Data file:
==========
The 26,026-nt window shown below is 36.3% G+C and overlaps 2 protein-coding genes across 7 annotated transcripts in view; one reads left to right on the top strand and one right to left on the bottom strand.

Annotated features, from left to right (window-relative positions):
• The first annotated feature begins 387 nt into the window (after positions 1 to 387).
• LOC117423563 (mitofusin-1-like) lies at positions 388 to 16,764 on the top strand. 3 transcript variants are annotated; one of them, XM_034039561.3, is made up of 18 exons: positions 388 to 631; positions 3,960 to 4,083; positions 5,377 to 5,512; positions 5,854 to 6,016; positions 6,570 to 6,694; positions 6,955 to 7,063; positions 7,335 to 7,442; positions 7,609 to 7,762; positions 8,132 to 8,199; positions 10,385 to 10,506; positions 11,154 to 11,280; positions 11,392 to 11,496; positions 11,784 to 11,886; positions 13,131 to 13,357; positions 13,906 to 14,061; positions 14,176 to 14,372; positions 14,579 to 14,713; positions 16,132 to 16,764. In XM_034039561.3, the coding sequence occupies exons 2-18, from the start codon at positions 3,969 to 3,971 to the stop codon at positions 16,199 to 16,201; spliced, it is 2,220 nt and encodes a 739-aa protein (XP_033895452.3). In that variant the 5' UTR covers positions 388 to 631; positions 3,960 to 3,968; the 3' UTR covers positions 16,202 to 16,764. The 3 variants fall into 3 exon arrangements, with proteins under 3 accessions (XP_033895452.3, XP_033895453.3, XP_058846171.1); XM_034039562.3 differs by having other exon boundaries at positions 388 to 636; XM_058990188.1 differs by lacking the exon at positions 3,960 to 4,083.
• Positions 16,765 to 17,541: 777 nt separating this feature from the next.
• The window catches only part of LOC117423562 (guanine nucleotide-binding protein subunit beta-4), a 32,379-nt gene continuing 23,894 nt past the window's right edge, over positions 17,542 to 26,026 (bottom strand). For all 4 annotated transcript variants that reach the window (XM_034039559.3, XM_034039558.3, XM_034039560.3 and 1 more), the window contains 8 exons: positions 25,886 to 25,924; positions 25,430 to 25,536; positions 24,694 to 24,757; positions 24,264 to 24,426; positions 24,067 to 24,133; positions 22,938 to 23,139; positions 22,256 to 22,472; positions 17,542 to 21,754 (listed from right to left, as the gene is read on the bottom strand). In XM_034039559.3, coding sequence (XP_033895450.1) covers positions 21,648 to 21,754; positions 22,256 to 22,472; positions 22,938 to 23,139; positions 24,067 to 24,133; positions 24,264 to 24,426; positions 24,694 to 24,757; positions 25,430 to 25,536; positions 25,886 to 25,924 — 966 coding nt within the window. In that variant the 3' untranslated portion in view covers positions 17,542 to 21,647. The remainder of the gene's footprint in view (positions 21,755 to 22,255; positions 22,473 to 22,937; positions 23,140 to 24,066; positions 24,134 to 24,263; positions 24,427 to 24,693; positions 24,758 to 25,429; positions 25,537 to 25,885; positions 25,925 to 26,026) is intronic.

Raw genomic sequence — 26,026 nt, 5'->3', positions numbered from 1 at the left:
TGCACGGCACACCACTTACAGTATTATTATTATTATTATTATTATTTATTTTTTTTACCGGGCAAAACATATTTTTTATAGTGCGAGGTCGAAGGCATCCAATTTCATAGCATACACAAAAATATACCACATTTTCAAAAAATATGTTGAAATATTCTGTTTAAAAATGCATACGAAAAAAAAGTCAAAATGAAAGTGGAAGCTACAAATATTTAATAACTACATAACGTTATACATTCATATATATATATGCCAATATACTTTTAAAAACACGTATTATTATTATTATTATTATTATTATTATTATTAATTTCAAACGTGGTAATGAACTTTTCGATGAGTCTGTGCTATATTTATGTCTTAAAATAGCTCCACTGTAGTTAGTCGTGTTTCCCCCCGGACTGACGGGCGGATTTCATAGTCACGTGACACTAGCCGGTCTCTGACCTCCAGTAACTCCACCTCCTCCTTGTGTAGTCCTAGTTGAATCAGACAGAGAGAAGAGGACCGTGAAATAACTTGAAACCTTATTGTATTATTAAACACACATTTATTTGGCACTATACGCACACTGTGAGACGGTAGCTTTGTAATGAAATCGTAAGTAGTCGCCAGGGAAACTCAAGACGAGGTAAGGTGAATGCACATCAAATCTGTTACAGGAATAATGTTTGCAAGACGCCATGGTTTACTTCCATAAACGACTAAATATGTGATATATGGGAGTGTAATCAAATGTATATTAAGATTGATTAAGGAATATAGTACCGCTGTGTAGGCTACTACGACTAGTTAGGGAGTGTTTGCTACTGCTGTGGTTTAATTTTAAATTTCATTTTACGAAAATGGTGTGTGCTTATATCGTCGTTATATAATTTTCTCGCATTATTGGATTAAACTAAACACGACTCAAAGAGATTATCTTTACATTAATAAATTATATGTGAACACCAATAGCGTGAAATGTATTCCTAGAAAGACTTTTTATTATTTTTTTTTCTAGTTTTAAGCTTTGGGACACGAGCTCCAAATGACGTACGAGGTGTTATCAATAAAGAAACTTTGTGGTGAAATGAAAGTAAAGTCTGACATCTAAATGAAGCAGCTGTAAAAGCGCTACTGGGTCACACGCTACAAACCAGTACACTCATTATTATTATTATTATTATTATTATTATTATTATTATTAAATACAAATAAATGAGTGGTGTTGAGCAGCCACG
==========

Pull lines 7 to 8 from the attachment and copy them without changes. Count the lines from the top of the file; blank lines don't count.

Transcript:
Raw genomic sequence — 26,026 nt, 5'->3', positions numbered from 1 at the left:
TGCACGGCACACCACTTACAGTATTATTATTATTATTATTATTATTTATTTTTTTTACCGGGCAAAACATATTTTTTATAGTGCGAGGTCGAAGGCATCCAATTTCATAGCATACACAAAAATATACCACATTTTCAAAAAATATGTTGAAATATTCTGTTTAAAAATGCATACGAAAAAAAAGTCAAAATGAAAGTGGAAGCTACAAATATTTAATAACTACATAACGTTATACATTCATATATATATATGCCAATATACTTTTAAAAACACGTATTATTATTATTATTATTATTATTATTATTATTAATTTCAAACGTGGTAATGAACTTTTCGATGAGTCTGTGCTATATTTATGTCTTAAAATAGCTCCACTGTAGTTAGTCGTGTTTCCCCCCGGACTGACGGGCGGATTTCATAGTCACGTGACACTAGCCGGTCTCTGACCTCCAGTAACTCCACCTCCTCCTTGTGTAGTCCTAGTTGAATCAGACAGAGAGAAGAGGACCGTGAAATAACTTGAAACCTTATTGTATTATTAAACACACATTTATTTGGCACTATACGCACACTGTGAGACGGTAGCTTTGTAATGAAATCGTAAGTAGTCGCCAGGGAAACTCAAGACGAGGTAAGGTGAATGCACATCAAATCTGTTACAGGAATAATGTTTGCAAGACGCCATGGTTTACTTCCATAAACGACTAAATATGTGATATATGGGAGTGTAATCAAATGTATATTAAGATTGATTAAGGAATATAGTACCGCTGTGTAGGCTACTACGACTAGTTAGGGAGTGTTTGCTACTGCTGTGGTTTAATTTTAAATTTCATTTTACGAAAATGGTGTGTGCTTATATCGTCGTTATATAATTTTCTCGCATTATTGGATTAAACTAAACACGACTCAAAGAGATTATCTTTACATTAATAAATTATATGTGAACACCAATAGCGTGAAATGTATTCCTAGAAAGACTTTTTATTATTTTTTTTTCTAGTTTTAAGCTTTGGGACACGAGCTCCAAATGACGTACGAGGTGTTATCAATAAAGAAACTTTGTGGTGAAATGAAAGTAAAGTCTGACATCTAAATGAAGCAGCTGTAAAAGCGCTACTGGGTCACACGCTACAAACCAGTACACTCATTATTATTATTATTATTATTATTATTATTATTATTATTAAATACAAATAAATGAGTGGTGTTGAGCAGCCACG